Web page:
The departure of Kathleen Sebelius from President Barack Obama’s cabinet removes a focal point for criticism over Obamacare’s troubled rollout, right at a moment when the White House can blunt attacks with enrollment numbers that exceeded targets.
Senate confirmation hearings on the president’s choice to succeed Sebelius as Health and Human Services secretary, budget director Sylvia Mathews Burwell, will give Republicans days of media exposure for their criticism of a program that remains unpopular.
Those hearings will now be timed months ahead of midterm congressional elections, helping diminish the impact on voters.
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Sebelius’s departure also addresses demands from some Democrats for a change at the department to demonstrate that Obama recognizes the difficulties, political and practical, caused by the flawed startup for a law that is the president’s most prominent achievement.
Sebelius “has become a lightning rod,” Chris Lehane, a communications adviser in the Clinton administration, said. Now “it’s not as easy to use her as a foil in the fall because she’s hit her mark and she won’t be there.”
The Obama administration set the stage for the exit hours before news of it leaked out. Sebelius, 65, delivered to a Senate committee the word that enrollment in Obamacare’s health plans had reached 7.5 million, exceeding a first-year projection of 7 million made by the Congressional Budget Office.
The White House wasted no time in revealing a successor as officials told reporters Obama would nominate Burwell, 48, currently director of the Office of Management and Budget. The choice permits expedited vetting because Burwell was confirmed just one year ago, by a 96-0 Senate vote.
“It will help the confirmation process that Sylvia just recently went through it," said Jim Manley, a former top aide to Senate Majority Leader Harry Reid, a Nevada Democrat. ‘‘I still expect it to be nothing short of brutal.’’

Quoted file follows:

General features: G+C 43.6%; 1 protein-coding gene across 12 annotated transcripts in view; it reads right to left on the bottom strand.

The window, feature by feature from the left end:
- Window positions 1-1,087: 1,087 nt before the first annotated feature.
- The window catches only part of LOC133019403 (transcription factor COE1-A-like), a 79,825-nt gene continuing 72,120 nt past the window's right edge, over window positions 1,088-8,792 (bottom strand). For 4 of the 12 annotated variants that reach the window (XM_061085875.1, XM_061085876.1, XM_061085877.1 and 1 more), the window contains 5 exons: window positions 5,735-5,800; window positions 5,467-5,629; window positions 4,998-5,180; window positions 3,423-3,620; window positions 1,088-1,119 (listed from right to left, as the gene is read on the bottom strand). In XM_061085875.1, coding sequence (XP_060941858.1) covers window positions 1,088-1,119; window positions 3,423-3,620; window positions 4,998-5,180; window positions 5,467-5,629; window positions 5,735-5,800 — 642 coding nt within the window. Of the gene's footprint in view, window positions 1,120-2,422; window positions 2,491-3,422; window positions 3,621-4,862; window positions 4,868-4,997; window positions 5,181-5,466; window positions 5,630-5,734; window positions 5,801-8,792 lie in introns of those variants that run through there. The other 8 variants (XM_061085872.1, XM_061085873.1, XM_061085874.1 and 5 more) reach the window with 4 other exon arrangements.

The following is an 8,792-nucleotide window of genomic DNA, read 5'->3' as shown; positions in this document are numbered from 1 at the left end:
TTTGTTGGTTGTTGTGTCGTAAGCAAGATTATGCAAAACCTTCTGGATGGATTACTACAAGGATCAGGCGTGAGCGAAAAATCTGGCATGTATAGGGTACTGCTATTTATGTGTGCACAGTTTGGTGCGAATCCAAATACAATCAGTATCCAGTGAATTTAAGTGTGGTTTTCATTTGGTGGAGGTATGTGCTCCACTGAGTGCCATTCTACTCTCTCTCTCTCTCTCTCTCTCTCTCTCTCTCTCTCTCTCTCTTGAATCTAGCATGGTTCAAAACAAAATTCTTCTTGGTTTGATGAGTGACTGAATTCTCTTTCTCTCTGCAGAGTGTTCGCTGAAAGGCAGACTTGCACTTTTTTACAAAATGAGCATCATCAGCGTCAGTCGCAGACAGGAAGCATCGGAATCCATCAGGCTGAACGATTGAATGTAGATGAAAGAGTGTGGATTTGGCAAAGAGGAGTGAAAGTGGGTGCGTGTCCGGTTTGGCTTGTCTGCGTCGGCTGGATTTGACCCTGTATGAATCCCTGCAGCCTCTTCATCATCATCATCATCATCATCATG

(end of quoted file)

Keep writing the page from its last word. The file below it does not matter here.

Republican leaders seized on Sebelius’s departure to criticize the health-care law anew.
‘‘Obamacare has been a rolling disaster, and her resignation is cold comfort to the millions of Americans who were deceived about what it would mean for them and their families,’’ Senate Republican leader Mitch McConnell of Kentucky said in a statement. He said that he hopes Burwell’s confirmation hearings will be ‘‘the start of a candid conversation about Obamacare’s shortcomings.”
Republican National Committee Chairman Reince Priebus said Sebelius “oversaw a disastrous rollout of Obamacare, but anyone can see that there are more problems on the way.”
Levi Russell, a spokesman for Americans for Prosperity, a free-market advocacy group founded by the billionaire Koch Brothers, predicted tough confirmation hearings to come.
“There are still a lot of unanswered questions,” Russell said. “Where the money went and how so much was spent on a total failure.”
Republicans have attacked the law since it passed Congress in 2010 with only Democratic support. They were given fresh ammunition in October when website intended as the main gateway to federal health-care exchanges was plagued by delays and error messages just as enrollment was supposed to get underway.
The next month, Obama was forced to apologize when thousands of individual insurance plans were canceled after he had repeatedly promised that people who liked their health plans would be able to keep them.
Criticism of the Patient Protection and Affordable Care Act is a central theme of Republican campaign messages going into November congressional elections.
Thirty-six Senate seats will be up for grabs in November: 21 occupied by Democrats and 15 by Republicans. Most of the races rated as competitive by non-partisan analysts are in states currently in the hands of Democrats. Republicans would need a net gain of six seats to get a majority in the Senate, giving them control of both chambers of Congress.
To win those seats, Republicans are seeking to exploit continuing public discontent with the law.
Likely voters oppose the health care law 55 percent to 42 percent, according to a George Washington University Battleground Poll taken March 16-20.
There have been 49,000 commercials broadcast with an anti- Obamacare message his election cycle through April 8, according to New York-based Kantar Media’s CMAG data. Americans for Prosperity funded almost 40 percent of those commercials.
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Republican pollster Bill McInturff said he expects both Sebelius’s resignation and confirmation hearings on her successor will have “zero impact” on the political climate going in to the November congressional elections.
“Almost all cabinet secretaries are generally unknown to the public and the coming and goings don’t matter,” McInturff said. “What matters is whether the Obamacare program works, not who is the secretary.”
--With assistance from Julianna Goldman in Washington.
To contact the reporters on this story: Mike Dorning in Washington at firstname.lastname@example.org; Annie Linskey in Washington at email@example.com To contact the editors responsible for this story: Steven Komarow at firstname.lastname@example.org Joe Sobczyk
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